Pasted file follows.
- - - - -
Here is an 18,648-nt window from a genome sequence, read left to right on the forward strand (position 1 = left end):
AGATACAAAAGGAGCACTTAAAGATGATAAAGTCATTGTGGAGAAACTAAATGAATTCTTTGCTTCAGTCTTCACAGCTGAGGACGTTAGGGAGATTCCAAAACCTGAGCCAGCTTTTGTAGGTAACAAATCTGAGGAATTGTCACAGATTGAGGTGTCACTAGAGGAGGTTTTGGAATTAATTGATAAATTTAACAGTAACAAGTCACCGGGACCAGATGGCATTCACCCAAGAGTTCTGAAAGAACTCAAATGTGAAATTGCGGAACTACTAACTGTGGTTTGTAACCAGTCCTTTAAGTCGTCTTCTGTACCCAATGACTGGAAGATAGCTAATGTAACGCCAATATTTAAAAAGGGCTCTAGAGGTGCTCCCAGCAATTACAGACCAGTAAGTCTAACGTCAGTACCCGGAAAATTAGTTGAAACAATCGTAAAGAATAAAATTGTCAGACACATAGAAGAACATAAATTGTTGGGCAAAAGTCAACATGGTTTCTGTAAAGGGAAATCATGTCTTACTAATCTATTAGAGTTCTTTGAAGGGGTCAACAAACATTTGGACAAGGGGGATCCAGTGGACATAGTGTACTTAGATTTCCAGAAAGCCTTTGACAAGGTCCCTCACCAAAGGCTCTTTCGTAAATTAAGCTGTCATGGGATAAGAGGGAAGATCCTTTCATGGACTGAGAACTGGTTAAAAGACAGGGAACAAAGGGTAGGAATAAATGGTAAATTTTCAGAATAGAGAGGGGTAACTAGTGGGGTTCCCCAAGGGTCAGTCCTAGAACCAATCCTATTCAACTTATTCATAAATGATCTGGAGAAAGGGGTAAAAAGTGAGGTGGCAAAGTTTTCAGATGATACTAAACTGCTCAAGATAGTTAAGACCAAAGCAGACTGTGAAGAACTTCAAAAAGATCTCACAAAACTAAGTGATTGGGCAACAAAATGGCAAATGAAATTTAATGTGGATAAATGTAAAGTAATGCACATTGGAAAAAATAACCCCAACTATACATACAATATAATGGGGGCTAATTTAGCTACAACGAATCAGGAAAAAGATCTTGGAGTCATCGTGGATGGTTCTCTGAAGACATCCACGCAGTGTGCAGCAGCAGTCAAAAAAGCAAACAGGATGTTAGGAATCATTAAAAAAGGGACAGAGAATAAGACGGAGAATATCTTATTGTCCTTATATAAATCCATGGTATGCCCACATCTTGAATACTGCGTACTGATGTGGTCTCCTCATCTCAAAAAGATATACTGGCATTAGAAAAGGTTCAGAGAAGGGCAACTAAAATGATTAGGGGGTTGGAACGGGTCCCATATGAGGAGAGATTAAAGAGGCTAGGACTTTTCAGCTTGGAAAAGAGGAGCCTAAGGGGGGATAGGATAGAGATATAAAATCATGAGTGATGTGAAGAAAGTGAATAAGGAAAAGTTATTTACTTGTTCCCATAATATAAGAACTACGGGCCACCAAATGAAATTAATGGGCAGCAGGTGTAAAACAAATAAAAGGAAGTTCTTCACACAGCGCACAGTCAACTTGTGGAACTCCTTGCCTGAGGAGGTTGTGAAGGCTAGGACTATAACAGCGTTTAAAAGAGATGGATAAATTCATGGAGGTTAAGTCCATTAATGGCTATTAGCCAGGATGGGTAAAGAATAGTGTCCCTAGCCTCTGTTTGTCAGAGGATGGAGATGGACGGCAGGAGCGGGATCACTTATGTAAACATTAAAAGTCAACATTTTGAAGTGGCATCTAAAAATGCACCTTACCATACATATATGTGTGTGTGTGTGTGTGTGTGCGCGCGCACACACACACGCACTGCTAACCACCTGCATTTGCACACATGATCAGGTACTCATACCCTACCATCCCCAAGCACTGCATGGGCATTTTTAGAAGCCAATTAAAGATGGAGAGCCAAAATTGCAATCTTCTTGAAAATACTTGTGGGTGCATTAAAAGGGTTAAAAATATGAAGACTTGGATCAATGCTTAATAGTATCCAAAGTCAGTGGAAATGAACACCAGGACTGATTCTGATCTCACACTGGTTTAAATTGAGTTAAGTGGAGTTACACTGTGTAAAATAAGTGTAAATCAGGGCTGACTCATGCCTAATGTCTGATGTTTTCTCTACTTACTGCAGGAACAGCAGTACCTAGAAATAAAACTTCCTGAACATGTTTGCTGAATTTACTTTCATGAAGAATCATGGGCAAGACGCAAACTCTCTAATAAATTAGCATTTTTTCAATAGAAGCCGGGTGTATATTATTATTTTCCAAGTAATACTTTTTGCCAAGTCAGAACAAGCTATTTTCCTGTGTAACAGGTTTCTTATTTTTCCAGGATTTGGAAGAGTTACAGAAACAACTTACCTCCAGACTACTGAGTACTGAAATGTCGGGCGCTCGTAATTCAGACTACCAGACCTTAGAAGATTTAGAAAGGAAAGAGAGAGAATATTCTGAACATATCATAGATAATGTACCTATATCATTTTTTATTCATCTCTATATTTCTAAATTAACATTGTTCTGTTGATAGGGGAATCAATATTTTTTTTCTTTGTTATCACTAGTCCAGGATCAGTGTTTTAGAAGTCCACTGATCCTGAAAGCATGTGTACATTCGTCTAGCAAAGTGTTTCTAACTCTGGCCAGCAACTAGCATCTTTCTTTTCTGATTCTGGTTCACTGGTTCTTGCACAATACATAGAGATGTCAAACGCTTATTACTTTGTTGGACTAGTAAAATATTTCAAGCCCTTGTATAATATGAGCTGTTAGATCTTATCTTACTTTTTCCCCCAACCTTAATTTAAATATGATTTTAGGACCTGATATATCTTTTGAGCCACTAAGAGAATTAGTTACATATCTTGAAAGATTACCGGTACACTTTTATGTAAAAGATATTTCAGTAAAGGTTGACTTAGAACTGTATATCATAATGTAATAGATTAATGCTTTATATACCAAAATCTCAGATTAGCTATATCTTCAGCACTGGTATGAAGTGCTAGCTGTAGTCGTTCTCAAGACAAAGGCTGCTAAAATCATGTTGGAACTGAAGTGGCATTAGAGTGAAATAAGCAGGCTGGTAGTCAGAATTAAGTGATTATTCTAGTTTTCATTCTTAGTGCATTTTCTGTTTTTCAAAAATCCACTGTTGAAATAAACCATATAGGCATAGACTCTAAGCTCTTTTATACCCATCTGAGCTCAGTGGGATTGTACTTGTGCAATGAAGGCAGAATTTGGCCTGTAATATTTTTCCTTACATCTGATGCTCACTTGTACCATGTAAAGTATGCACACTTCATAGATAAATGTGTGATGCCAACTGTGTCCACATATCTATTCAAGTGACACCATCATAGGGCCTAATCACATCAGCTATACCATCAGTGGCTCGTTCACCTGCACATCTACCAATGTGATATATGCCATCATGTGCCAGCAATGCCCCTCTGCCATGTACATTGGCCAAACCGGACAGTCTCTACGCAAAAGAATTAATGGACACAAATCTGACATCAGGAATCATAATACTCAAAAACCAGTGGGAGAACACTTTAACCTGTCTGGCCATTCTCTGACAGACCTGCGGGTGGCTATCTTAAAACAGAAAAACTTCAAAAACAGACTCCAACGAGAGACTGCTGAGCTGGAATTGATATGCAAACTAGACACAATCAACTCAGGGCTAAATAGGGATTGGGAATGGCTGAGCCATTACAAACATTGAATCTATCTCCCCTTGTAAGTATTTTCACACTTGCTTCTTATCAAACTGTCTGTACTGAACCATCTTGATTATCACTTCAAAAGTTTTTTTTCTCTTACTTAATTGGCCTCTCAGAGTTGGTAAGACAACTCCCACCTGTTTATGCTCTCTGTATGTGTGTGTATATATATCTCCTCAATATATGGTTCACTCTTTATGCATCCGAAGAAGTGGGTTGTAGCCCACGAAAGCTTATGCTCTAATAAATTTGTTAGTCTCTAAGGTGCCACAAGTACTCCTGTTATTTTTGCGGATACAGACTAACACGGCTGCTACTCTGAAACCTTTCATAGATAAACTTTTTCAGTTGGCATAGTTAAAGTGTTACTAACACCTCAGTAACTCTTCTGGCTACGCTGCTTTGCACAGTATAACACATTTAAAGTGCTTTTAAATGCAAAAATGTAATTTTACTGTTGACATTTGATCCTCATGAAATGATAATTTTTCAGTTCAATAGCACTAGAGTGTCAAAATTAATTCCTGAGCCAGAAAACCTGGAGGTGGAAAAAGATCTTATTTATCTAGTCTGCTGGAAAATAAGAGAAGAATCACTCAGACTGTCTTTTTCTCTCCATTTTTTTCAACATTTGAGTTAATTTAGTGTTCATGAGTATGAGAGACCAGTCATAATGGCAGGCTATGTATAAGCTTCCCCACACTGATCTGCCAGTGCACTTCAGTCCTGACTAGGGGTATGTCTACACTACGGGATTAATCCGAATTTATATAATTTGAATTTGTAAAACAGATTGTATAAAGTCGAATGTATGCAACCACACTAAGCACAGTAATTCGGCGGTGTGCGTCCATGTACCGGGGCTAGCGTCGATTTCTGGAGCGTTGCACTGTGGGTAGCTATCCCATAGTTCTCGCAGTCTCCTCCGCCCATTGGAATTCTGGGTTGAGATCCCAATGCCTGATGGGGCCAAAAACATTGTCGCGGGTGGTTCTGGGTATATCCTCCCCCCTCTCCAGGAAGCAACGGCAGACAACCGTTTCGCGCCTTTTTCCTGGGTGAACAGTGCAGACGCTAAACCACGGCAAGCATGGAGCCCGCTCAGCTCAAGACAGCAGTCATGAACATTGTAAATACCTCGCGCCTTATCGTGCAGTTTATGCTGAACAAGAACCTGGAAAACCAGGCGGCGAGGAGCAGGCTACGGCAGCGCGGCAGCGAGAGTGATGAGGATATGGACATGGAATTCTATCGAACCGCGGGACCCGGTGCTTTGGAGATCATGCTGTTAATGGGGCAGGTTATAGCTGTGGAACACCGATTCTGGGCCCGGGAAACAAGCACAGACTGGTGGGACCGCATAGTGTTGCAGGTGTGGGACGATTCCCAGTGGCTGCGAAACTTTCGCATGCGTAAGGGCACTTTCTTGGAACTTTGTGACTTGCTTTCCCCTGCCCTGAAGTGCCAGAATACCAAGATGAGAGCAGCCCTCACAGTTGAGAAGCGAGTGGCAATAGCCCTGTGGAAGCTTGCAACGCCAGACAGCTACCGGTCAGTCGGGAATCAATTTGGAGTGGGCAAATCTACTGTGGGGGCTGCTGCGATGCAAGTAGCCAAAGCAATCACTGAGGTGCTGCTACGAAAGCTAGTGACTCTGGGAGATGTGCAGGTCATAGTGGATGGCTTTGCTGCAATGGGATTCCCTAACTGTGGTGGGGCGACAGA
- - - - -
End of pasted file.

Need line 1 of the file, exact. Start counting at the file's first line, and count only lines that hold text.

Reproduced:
Here is an 18,648-nt window from a genome sequence, read left to right on the forward strand (position 1 = left end):